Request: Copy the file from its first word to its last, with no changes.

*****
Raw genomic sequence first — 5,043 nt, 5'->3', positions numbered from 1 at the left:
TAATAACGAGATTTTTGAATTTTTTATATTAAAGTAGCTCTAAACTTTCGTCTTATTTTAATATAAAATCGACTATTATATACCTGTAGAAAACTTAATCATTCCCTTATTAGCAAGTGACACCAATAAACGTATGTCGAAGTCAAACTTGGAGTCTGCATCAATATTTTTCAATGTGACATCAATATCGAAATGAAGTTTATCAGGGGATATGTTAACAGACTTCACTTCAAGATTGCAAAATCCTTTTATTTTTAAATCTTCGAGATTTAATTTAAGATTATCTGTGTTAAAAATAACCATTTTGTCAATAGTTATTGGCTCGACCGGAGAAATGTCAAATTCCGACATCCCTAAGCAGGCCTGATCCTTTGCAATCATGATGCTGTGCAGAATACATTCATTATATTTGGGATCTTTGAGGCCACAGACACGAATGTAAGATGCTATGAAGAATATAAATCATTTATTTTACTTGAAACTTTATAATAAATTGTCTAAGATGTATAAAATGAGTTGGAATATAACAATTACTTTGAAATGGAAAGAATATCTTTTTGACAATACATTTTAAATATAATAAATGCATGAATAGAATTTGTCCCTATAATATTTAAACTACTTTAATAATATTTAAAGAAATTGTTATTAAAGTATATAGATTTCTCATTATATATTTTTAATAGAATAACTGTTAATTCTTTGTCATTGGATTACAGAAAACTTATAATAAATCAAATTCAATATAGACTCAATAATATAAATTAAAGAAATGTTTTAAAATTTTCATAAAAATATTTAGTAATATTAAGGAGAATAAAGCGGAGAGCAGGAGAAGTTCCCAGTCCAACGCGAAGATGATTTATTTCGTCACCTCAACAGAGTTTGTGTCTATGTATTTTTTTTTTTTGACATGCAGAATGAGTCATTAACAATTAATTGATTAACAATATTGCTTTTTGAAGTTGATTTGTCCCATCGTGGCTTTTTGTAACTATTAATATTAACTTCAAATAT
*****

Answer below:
Raw genomic sequence first — 5,043 nt, 5'->3', positions numbered from 1 at the left:
TAATAACGAGATTTTTGAATTTTTTATATTAAAGTAGCTCTAAACTTTCGTCTTATTTTAATATAAAATCGACTATTATATACCTGTAGAAAACTTAATCATTCCCTTATTAGCAAGTGACACCAATAAACGTATGTCGAAGTCAAACTTGGAGTCTGCATCAATATTTTTCAATGTGACATCAATATCGAAATGAAGTTTATCAGGGGATATGTTAACAGACTTCACTTCAAGATTGCAAAATCCTTTTATTTTTAAATCTTCGAGATTTAATTTAAGATTATCTGTGTTAAAAATAACCATTTTGTCAATAGTTATTGGCTCGACCGGAGAAATGTCAAATTCCGACATCCCTAAGCAGGCCTGATCCTTTGCAATCATGATGCTGTGCAGAATACATTCATTATATTTGGGATCTTTGAGGCCACAGACACGAATGTAAGATGCTATGAAGAATATAAATCATTTATTTTACTTGAAACTTTATAATAAATTGTCTAAGATGTATAAAATGAGTTGGAATATAACAATTACTTTGAAATGGAAAGAATATCTTTTTGACAATACATTTTAAATATAATAAATGCATGAATAGAATTTGTCCCTATAATATTTAAACTACTTTAATAATATTTAAAGAAATTGTTATTAAAGTATATAGATTTCTCATTATATATTTTTAATAGAATAACTGTTAATTCTTTGTCATTGGATTACAGAAAACTTATAATAAATCAAATTCAATATAGACTCAATAATATAAATTAAAGAAATGTTTTAAAATTTTCATAAAAATATTTAGTAATATTAAGGAGAATAAAGCGGAGAGCAGGAGAAGTTCCCAGTCCAACGCGAAGATGATTTATTTCGTCACCTCAACAGAGTTTGTGTCTATGTATTTTTTTTTTTTGACATGCAGAATGAGTCATTAACAATTAATTGATTAACAATATTGCTTTTTGAAGTTGATTTGTCCCATCGTGGCTTTTTGTAACTATTAATATTAACTTCAAATAT